Dana Clark Music

Testimonial to a Computer Wizard

by Dana Clark

 

With my undying appreciation to Discount Electronics

 

So there I was, thinking that all was lost with my music recording efforts.  My backlog of unrecorded songs would just have to go into the grave with me, and I might as well never have lived. My studio computer had become extremely unstable, sometimes burping a blast of static and collapsing in rude imitation of a Victorian maiden fainting to the carpet.  I thought there was no hope.

 

Then I got a recommendation for a computer joint on 410, discount everything, used gear, drive up window for quick repairs, tell 'em "Joe" sent you, buy one get two free, complimentary coffee and donuts on Fridays, round the clock service, shoe-shine while you wait.  I zipped up there between students, my computer whatsit in a Mexican shopping bag, my heart in my throat.  

 

The young man at the counter gave me his attention right away.  He looked a lot like the leading man in a Hollywood movie where The Geek gets The Girl, and he carried himself like the noblest of them all. He spirited my whatsit over to a counter with a big glass jar containing a myriad of tiny screws and mysterious bits of metal.  Cords dangled in mid-air, like implements in an operating room.  Swiftly he made connections and opened secret compartments inside the box, checking that the fans were working.  They were, but he thought one was not pulling enough air.  He offered to blast out whatever debris might have accumulated around it and disappeared into the back room.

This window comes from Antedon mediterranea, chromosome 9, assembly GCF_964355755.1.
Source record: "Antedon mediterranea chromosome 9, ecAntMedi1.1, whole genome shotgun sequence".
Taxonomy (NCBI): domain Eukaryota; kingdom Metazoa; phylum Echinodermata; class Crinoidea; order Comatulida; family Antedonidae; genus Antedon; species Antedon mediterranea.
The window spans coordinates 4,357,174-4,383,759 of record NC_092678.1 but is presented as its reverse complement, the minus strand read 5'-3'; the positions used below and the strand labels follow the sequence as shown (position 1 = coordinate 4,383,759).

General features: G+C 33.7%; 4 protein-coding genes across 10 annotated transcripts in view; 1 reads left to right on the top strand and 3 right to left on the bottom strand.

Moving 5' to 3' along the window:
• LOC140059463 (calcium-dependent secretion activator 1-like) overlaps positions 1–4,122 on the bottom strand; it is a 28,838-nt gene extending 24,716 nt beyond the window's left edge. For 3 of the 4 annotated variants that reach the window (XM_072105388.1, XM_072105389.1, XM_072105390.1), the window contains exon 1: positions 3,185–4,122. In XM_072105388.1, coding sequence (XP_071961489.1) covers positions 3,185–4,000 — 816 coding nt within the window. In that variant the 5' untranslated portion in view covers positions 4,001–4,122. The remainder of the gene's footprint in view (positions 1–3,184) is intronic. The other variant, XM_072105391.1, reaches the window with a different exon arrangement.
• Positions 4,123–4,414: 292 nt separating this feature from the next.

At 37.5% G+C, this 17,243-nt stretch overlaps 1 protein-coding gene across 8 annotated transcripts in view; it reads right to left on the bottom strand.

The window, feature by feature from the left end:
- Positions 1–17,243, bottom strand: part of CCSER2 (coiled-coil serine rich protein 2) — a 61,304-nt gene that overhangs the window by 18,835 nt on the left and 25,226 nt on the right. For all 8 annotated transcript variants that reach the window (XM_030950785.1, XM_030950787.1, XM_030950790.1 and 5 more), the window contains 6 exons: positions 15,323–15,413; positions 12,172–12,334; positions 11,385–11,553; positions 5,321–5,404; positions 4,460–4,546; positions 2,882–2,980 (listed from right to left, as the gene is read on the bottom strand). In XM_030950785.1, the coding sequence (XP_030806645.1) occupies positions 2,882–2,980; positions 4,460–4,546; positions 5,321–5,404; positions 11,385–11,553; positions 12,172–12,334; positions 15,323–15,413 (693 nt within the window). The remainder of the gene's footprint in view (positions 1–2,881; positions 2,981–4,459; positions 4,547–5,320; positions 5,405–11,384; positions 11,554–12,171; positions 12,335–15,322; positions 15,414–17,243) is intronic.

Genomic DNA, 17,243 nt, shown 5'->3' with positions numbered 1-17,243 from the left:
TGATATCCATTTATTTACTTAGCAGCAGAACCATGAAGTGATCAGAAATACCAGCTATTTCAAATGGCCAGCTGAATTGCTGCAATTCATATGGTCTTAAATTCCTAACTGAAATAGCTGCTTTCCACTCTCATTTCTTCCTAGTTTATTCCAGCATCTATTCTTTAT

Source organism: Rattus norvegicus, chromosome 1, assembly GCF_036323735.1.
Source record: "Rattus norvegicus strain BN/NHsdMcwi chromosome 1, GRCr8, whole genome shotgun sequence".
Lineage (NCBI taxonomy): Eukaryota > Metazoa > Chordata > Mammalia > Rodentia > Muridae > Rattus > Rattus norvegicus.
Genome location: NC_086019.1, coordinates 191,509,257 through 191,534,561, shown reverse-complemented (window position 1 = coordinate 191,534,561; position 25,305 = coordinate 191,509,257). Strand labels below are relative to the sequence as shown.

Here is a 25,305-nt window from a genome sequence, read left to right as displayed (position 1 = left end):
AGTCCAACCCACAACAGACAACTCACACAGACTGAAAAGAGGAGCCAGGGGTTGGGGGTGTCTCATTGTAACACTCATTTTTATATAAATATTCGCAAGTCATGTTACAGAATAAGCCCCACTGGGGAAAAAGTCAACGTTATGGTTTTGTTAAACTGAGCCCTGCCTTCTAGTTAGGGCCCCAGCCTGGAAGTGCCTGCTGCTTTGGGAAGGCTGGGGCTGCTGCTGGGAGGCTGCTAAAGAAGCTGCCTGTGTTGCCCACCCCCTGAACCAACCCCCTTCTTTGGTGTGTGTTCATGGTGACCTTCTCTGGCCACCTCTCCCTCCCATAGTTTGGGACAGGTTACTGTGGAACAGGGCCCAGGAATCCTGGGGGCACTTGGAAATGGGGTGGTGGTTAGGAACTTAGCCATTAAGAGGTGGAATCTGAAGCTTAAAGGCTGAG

Returning just moments later, he again did the sleight of hand trick to connect oxygen and heart monitor.  He put his stethoscope to the lungs and averred that he could tell the fan was working better. I held my breath as he hit the power button.  I stared at the screen unblinking as the line crept toward completion.  Would it open correctly? 

 

YES!!!!!!  The young man nodded and walked away, resuming his post behind the counter.  He did not return.  Minutes ticked by.  Was he waiting to see if it would overheat again?  Finally I intruded myself into the line at the counter and offered him a million dollars for saving my life and the life of my computer.  He laughed, and there was a snicker from the geezer next to me.  I was done.  No charge.  I was left to disconnect the lifelines myself and return my whatsit to the shopping bag.

 

Maybe there IS an important reason for housework after all.  Dust bunnies and clogs of cat hair are not only unsightly but are, as I have just learned, a big threat to my recording career.  Forgive me, oh, dear whatsit!  I will take better care of you as long as you continue to serve me!

 

And all praises to the noblest of Geeks.

 

You have my business FOREVER.